has been the scene of repeated atrocities carried out by Ethiopian
security forces. The village, which is home to about 1,500 people,
lives on its goat, sheep and camels. This is a dry semi-desert region,
with low bushes providing what fodder the animals need. It should be a
peaceful rural scene, but this is a region living in fear. Ethiopian
troops patrol the villages and have bases in the main towns. Over the
past 5 years repeated atrocities have been inflicted on local people,
who are accused of supporting the liberation movement, the Ogaden
National Liberation Front. This is the testimony of Captain Hassan
Mohammed Abdi, who has since fled from the country. It offers a rare
glimpse into an area from which all independent journalists have been
banned, and from which international aid agencies are banned.
The Liyu Police – brutal arm of the Ethiopian state
in the Ogaden is mainly carried out by the notorious Liyu Police; this
is a locally recruited force that has been widely condemned for the
repressive methods that it uses.
This is how the force is described by Human Rights Watch:
“Ethiopian authorities created the Liyu (“special” in Amharic) police
in the Somali region in 2007 when an armed conflict between the
insurgent Ogaden National Liberation Front (ONLF) and the government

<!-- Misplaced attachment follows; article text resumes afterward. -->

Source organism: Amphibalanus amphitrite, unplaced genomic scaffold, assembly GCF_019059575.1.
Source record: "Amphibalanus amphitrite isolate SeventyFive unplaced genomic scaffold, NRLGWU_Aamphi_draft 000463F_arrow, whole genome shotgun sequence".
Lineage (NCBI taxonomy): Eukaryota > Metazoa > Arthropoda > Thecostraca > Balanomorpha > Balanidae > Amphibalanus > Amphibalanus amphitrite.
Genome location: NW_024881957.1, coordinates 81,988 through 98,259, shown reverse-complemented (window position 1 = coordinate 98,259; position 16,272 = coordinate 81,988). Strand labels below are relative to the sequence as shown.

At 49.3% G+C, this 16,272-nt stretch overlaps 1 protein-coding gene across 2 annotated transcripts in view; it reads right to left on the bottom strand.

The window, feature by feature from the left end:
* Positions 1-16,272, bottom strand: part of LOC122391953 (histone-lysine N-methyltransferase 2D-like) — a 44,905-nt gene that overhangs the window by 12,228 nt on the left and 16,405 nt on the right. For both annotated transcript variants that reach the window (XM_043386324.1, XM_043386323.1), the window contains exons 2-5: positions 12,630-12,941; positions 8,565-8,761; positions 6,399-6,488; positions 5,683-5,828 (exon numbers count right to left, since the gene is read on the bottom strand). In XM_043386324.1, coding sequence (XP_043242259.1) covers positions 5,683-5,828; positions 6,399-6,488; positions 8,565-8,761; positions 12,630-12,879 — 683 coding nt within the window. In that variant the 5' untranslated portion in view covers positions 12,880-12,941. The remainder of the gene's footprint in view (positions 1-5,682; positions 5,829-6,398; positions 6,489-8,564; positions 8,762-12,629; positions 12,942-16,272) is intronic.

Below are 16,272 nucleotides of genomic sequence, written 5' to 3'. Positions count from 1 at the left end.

escalated. By 2008 the Liyu police became a prominent counterinsurgency
force recruited and led by the regional security chief at that time,
Abdi Mohammed Omar (known as “Abdi Illey”), who is now the president of
Somali Regional State.
The Liyu police have been implicated in numerous serious abuses
against civilians throughout the Somali region in the context of
counterinsurgency operations. The legal status of the force is unclear,
but credible sources have informed Human Rights Watch that members have
received training, uniforms, arms, and salaries from the Ethiopian
government via the regional authorities.”
In January 2013 it was reported that the Liyu police numbered between
10,000 and 14,000. The force was accused of numerous human rights
abuses and summary executions. The
Guardian newspaper reported that it had seen an internal British
government document, from the Department for International Development,
indicating that there were plans to spend £13m–15m of aid money on the
force as part of a five year “peace-building” programme. The report was
denied by the British government, which said all funding would go via
United Nations agencies and not through the Ethiopian authorities.
Despite these assurances concern about the behaviour of the
Liyu police remains. The testimony below and the reports of atrocities
carried out in recent weeks indicate these are well placed.
Testimony of Captain Hassan Mohammed Abdi aka Hassan Afo, a
former member of the Liyu Police, who was active with the force in
Degehbur Province. June 2012.
“In Balidhuure village (Eastern Degehbur Province) located in between
Gurdumi and Koore, a Liyu police unit that left from Aware and
commanded by Major Kidinbir rounded up and finally driven away most of
the people that lived in the area. Among them was a disabled man who
walks with a stick named Ina-Yul-yul or the son of Yul-yul. Not far from
the village of Balidhuure, the handicapped man, Ina-Yul-yul could not
continue walking. One of the Liyu policemen noticed this and he informed